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Garden Report:
Common Ground Mini-Farm at Ecology Action Headquarters in Willits, CA
by Eric Buteyn, EAH Mini-Farm Manager

Ecology Action Headquarters

"Garden Manager" is a tricky position to occupy. How can a garden be managed? There are so many variables involved. A garden's growth and health are dependent on so many things that we have no control over. And the gardens or mini-farms of Ecology Action have another unique variable: the interns who work in them!

This past September, the four interns at our main site were each given one week to take on the role of garden manager. I spent time with each "manager" in order to communicate anything pressing that needed to be accomplished, but I urged them to critically view the entire garden from a management perspective, envisioning what, if anything, needed to happen during that week in any of our 100+ garden beds.

So many good things came out of this experience of saying, "What if you were manager?" When the interns were forced to ask themselves that question, their whole perspective changed. Alejo, our intern from Argentina, referred to the normal morning protocol of arriving in the garden and receiving daily instructions as "comfortable". This exercise forced him, and all of us, to think more critically and holistically about how our actions are connected to an intelligent system. I think our collective awareness was raised.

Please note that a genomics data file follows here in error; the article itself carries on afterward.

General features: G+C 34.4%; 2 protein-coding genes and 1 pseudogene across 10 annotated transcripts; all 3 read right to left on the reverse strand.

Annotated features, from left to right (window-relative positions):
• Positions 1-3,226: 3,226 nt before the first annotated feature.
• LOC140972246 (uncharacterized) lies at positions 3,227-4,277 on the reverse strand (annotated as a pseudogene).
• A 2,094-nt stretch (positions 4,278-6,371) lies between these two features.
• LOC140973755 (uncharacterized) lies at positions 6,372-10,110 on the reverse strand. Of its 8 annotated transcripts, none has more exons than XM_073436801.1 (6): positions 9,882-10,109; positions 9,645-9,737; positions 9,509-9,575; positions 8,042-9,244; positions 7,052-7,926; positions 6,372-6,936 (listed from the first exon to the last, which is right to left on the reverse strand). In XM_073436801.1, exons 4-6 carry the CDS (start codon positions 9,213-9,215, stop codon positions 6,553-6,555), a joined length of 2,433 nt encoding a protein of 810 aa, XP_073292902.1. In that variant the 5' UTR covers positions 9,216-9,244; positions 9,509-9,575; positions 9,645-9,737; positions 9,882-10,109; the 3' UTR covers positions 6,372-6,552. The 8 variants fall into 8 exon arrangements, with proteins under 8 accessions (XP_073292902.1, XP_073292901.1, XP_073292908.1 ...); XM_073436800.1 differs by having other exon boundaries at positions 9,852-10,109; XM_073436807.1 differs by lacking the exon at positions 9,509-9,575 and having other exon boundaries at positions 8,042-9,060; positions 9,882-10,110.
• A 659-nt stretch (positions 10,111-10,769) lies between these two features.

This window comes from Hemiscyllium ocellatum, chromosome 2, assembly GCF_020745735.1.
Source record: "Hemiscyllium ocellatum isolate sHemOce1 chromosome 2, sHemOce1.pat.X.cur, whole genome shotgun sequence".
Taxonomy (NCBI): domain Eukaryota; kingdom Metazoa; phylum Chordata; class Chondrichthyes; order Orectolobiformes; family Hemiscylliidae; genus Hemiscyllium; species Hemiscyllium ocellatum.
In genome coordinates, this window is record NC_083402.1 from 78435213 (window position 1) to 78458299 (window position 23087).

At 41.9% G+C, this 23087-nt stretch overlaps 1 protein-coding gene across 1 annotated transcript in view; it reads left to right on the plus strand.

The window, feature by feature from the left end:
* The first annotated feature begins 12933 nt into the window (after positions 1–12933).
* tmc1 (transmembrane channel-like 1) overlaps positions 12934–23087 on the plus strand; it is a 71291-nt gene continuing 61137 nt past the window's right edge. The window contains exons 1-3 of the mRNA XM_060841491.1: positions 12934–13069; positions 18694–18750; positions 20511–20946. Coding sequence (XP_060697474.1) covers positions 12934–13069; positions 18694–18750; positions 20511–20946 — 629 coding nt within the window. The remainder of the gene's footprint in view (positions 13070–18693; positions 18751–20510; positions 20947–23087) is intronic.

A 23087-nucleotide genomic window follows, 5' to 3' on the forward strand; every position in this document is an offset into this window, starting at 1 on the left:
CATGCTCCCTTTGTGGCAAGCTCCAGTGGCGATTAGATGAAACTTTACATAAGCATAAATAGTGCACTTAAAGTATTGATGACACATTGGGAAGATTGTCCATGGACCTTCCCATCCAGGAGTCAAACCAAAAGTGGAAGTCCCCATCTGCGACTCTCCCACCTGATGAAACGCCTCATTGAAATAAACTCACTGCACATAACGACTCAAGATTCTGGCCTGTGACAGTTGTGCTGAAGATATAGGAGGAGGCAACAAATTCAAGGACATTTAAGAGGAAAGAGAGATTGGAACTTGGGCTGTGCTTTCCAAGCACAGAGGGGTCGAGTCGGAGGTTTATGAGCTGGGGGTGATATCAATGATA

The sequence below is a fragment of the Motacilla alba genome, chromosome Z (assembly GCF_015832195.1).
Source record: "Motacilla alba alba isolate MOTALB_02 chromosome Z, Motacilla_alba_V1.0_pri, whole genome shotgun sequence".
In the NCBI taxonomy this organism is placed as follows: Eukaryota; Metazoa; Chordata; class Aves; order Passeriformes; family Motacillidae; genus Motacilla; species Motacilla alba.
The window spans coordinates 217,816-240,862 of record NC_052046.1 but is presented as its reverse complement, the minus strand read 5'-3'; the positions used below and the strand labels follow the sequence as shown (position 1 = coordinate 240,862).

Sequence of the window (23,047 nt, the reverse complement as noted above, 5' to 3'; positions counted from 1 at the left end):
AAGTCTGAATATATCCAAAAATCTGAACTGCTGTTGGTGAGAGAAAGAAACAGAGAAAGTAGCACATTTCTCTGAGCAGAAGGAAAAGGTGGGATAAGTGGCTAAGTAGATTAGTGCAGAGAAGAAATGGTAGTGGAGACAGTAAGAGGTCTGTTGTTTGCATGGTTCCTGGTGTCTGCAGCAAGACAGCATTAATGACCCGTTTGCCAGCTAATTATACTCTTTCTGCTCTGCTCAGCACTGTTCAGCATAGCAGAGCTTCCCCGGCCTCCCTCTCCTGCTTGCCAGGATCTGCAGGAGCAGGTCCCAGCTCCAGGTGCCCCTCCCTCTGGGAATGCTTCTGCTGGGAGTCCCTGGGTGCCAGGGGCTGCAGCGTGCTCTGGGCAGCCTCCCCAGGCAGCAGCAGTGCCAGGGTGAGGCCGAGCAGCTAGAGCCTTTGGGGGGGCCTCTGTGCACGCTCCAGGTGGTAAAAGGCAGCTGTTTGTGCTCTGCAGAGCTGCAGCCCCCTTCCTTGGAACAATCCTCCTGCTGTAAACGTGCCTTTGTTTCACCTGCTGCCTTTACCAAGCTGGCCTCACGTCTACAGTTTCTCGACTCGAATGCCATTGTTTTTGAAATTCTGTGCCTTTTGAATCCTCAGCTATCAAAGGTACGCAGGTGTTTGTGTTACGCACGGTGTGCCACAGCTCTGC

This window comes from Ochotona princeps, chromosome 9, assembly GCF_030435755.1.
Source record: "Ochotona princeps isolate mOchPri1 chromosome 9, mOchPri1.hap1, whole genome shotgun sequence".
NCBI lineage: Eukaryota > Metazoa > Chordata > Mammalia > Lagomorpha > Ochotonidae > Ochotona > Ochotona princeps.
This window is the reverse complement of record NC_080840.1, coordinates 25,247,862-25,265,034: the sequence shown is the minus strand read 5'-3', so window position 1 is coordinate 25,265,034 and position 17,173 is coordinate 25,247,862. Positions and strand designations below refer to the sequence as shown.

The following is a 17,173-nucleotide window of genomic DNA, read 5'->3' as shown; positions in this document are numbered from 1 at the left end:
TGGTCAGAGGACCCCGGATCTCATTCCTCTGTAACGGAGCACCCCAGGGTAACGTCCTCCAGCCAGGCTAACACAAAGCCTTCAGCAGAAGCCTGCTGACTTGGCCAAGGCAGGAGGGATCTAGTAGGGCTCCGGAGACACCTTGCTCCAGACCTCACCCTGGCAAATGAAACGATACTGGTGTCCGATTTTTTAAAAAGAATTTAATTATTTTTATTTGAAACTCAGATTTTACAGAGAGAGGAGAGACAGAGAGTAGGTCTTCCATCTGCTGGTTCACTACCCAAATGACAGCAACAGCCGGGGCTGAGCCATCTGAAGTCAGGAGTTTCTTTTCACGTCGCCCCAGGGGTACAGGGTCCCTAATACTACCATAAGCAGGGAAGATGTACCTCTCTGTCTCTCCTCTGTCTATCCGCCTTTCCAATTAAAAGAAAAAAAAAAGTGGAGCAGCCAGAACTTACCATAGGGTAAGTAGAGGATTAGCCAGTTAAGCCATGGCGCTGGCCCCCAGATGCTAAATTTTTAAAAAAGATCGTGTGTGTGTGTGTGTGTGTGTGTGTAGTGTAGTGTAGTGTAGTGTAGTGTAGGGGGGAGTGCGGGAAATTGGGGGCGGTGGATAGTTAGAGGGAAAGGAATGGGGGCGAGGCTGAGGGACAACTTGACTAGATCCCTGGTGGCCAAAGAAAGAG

We force ourselves to regularly ask other challenging "what if" questions in order to keep ourselves focused on our mission. What if I was forced to live and grow my own food in less-than-fertile soil? What if phosphorus became too expensive or unavailable? What if I couldn't buy compost from the local garden center? What if we all had only 4,000 square feet of land on which to grow a sustainable diet for one person? And for many people in the world, these what if questions are not hypothetical; they are quite real. What if becomes Okay, now that this is the situation I am in, what do I do? Questions like these have helped to form our unique approach to food-raising.

As I write this in November, we're stuck in a lovely Indian Summer, great for getting all our winter compost crops in, but a little worrying as last year's rainfall was so sporadic and slight.

What if we have another dry winter?
What if global food production slows and population continues to increase?
What if desertification accelerates?

When confronted with questions like these, it is incredibly comforting to be able to sink a spade into the soil, totally engrossed in completing the current task to the best of our ability, knowing that our actions are done with good motivation and with a realistic hope that we are part of the answer to all of these challenging questions.

— Eric Buteyn
EAH Mini-Farm Manager

Whole Garden

The garden at Ecology Action Headquarters in Willits, CA




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